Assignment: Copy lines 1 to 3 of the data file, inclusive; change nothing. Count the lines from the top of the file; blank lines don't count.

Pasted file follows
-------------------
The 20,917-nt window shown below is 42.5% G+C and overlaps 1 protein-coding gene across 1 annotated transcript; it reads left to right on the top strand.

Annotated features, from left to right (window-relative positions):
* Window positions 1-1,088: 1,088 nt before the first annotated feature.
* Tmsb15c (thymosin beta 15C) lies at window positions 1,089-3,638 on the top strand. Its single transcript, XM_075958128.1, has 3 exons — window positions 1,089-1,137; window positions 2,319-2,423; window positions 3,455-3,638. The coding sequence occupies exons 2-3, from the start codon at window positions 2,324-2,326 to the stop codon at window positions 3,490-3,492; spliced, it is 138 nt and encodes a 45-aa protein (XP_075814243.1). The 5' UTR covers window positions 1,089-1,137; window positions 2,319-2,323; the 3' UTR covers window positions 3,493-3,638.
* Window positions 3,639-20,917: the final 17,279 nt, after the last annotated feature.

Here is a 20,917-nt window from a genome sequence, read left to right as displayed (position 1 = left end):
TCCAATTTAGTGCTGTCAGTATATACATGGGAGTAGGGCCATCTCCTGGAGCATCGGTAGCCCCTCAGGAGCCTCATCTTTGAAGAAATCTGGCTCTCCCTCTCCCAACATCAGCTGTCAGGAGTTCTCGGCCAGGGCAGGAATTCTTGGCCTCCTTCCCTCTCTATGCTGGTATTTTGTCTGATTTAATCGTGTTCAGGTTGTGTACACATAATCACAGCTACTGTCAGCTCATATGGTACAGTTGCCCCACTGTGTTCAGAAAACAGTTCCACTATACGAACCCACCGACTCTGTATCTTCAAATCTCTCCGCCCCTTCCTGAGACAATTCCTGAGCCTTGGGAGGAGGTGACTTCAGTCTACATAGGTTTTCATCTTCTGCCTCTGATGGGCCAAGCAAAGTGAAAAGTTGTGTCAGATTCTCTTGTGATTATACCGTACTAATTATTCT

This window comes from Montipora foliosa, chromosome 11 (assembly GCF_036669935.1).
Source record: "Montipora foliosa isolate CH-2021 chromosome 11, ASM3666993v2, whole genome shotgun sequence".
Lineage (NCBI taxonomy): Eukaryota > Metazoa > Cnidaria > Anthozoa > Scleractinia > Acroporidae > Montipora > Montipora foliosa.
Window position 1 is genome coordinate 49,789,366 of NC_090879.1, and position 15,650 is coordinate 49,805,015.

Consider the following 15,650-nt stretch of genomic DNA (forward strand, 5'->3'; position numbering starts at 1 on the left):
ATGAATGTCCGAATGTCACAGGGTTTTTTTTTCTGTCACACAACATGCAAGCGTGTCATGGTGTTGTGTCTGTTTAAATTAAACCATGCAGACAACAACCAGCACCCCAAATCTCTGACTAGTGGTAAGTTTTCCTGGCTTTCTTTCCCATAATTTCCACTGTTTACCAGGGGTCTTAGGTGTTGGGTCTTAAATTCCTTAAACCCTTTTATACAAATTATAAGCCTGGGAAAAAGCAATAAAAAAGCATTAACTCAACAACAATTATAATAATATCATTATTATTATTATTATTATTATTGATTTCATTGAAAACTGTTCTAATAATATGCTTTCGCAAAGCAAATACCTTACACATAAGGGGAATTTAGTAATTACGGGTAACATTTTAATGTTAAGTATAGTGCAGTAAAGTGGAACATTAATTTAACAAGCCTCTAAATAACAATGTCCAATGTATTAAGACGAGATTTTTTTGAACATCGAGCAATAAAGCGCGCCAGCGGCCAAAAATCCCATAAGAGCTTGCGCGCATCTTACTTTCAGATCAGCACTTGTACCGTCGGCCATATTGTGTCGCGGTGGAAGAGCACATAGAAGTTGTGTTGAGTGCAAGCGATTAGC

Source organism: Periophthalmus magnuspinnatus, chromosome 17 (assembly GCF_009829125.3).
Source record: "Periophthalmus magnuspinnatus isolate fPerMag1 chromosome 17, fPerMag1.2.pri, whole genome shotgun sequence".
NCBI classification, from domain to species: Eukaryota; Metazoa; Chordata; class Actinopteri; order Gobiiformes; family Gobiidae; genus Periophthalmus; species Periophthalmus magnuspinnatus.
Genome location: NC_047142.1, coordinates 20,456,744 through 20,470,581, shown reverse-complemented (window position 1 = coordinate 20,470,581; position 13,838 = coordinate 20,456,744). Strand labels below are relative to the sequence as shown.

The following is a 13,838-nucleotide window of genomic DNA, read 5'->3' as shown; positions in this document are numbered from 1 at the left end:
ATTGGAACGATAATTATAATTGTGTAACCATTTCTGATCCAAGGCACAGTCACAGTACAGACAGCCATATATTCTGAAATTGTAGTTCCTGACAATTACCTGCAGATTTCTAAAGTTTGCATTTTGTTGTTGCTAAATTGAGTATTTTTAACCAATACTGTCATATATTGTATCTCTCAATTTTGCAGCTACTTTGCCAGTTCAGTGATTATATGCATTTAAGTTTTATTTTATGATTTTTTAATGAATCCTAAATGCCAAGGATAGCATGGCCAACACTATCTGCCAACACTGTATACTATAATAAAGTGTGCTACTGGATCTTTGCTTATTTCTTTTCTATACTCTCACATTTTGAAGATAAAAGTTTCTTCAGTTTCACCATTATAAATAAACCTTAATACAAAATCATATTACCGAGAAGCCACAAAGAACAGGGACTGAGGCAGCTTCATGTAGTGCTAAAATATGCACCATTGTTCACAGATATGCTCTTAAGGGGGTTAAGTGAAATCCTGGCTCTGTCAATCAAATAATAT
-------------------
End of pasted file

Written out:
The 20,917-nt window shown below is 42.5% G+C and overlaps 1 protein-coding gene across 1 annotated transcript; it reads left to right on the top strand.

Annotated features, from left to right (window-relative positions):
* Window positions 1-1,088: 1,088 nt before the first annotated feature.